The scientists estimated that P. 1 was 1.4 to 2.2 times more transmissible than the initial form of the virus.

Speaking to journalists about the findings, Nuno said it was too early to say whether the variant’s ability to evade immunity from previous infections meant that vaccines also would offer reduced protection against it.

“There’s no concluding evidence really to suggest at this point that the current vaccines won’t work against P. 1,” Faria said. “I think (the vaccines) will at least protect us against disease, and possibly also against infection.”

Scientists around the world are on guard against new mutated forms of the coronavirus that could spread more easily, or be harder to fend off with existing vaccines.

The research, conducted with scientists at Brazil’s São Paulo and Britain’s Oxford universities, suggested that the P. 1 variant had probably emerged in Manaus in early November 2020.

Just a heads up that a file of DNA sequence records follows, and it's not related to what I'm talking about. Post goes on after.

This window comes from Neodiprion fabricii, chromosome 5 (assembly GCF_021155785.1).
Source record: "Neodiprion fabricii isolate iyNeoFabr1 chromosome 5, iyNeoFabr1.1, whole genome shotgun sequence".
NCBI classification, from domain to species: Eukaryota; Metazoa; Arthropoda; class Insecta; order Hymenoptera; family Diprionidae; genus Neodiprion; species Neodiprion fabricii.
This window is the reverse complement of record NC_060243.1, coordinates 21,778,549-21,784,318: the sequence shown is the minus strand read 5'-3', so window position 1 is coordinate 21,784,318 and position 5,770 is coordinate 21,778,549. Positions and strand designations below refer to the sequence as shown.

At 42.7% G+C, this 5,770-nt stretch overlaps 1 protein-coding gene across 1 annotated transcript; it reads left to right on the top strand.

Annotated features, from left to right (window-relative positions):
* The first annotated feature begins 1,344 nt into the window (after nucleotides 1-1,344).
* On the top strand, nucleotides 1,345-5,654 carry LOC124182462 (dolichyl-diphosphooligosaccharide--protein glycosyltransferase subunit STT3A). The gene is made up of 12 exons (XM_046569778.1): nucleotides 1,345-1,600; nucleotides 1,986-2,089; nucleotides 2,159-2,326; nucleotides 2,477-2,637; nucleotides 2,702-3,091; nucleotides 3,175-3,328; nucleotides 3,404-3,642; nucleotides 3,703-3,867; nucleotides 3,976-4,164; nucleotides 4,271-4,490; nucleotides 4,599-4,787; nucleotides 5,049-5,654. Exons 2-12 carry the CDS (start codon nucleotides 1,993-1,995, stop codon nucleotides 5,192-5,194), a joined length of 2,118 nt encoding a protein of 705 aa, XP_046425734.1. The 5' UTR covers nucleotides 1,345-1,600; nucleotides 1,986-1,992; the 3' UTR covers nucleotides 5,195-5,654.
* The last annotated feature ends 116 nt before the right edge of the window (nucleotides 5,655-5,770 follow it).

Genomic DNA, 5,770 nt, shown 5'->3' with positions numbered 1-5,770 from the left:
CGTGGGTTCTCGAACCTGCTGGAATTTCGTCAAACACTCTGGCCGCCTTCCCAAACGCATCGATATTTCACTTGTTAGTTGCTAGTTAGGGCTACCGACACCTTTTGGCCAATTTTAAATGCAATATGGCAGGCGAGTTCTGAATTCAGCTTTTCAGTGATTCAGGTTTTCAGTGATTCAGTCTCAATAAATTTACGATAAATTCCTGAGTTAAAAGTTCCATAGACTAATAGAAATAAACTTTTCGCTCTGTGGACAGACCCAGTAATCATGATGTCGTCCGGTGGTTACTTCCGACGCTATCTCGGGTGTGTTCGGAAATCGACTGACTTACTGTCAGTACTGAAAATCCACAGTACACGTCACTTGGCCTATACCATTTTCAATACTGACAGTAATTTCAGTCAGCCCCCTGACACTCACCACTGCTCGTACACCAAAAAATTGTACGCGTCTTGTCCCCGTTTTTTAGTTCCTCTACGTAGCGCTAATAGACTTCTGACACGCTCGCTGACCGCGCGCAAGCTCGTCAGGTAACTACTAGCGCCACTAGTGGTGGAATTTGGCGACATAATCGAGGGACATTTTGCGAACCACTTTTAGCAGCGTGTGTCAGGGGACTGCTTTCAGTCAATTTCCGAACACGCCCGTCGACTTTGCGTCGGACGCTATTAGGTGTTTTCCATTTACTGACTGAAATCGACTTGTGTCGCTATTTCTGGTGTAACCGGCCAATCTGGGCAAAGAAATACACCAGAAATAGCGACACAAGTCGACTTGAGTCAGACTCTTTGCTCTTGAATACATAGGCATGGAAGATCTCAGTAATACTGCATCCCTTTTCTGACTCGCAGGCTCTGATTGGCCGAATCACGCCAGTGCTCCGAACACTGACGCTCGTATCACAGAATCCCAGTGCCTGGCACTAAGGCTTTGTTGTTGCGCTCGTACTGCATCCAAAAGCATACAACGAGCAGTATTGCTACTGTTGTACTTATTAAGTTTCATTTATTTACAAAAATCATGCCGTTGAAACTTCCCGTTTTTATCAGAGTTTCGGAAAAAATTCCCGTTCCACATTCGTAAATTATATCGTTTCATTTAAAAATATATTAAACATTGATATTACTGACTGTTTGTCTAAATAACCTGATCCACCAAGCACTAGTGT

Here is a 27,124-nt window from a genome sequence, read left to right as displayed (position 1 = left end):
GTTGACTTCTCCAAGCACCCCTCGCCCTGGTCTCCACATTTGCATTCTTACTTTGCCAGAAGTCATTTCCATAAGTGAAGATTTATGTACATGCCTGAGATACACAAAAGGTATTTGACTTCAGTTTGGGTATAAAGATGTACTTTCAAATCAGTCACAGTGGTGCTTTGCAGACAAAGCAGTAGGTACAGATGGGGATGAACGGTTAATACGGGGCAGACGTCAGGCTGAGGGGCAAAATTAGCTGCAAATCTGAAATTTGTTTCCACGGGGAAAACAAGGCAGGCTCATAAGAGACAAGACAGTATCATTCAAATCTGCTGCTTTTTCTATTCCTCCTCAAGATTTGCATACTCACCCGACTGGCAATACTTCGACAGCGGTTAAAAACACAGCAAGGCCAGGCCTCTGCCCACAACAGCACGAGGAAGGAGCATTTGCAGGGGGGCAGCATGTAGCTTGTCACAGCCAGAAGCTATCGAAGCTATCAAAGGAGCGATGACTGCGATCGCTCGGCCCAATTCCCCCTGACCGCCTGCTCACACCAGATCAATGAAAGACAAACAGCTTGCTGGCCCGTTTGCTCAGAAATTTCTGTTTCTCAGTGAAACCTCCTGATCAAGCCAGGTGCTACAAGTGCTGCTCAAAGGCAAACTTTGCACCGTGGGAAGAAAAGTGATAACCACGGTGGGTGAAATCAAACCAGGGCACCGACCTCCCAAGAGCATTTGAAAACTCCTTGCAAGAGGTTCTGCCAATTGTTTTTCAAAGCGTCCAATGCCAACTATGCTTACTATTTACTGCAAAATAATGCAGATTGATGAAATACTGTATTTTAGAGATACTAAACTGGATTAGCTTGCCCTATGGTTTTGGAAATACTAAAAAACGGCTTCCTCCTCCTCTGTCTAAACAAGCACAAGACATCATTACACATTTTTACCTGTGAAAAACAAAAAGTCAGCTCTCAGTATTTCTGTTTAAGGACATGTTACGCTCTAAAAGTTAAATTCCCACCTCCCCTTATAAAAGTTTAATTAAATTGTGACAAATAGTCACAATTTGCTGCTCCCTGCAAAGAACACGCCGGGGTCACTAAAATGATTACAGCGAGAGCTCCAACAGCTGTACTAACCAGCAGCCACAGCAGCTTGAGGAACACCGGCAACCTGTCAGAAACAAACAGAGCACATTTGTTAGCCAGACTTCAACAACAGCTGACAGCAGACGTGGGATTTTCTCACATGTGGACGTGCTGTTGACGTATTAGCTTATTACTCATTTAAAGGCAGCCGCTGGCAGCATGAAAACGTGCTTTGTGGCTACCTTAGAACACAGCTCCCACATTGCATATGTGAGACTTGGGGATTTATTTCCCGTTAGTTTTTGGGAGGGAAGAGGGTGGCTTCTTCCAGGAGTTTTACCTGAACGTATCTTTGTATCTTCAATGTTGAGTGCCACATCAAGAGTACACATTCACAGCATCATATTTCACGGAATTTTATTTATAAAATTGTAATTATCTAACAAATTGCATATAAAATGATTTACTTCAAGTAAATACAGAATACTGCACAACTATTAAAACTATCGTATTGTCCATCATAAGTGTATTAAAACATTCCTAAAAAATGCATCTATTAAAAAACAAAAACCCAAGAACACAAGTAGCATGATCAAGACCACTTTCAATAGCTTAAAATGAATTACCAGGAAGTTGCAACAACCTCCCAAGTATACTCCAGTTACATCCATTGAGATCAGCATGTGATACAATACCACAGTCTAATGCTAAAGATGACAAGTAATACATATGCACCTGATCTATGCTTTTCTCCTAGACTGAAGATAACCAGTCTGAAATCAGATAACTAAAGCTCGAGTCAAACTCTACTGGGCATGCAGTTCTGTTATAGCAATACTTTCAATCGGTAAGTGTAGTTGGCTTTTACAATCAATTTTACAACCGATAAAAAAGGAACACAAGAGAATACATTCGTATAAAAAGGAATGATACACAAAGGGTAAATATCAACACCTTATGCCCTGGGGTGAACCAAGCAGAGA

The first infection with it was identified on December 6, Faria said. “We then looked at how rapidly P. 1 overtook other lineages, and we found that the proportion of P. 1 grew from zero to 87% in about eight weeks.”

Does the world need new Covid vaccines?

It is not yet clear whether the world needs a new set of vaccines to fight different variants of the novel coronavirus but scientists are working on new ones so there is no reason for alarm, the head of the Oxford Vaccine Group said on Tuesday.

SA has paused a planned rollout of AstraZeneca’s vaccines after data showed it gave minimal protection against mild infection among young people from the dominant variant there, stoking fears of a much longer battle with the pathogen.

AstraZeneca and Oxford University aim to produce a next generation of vaccines that will protect against variants as soon as the autumn before the northern hemisphere winter, AstraZeneca’s research chief said this month.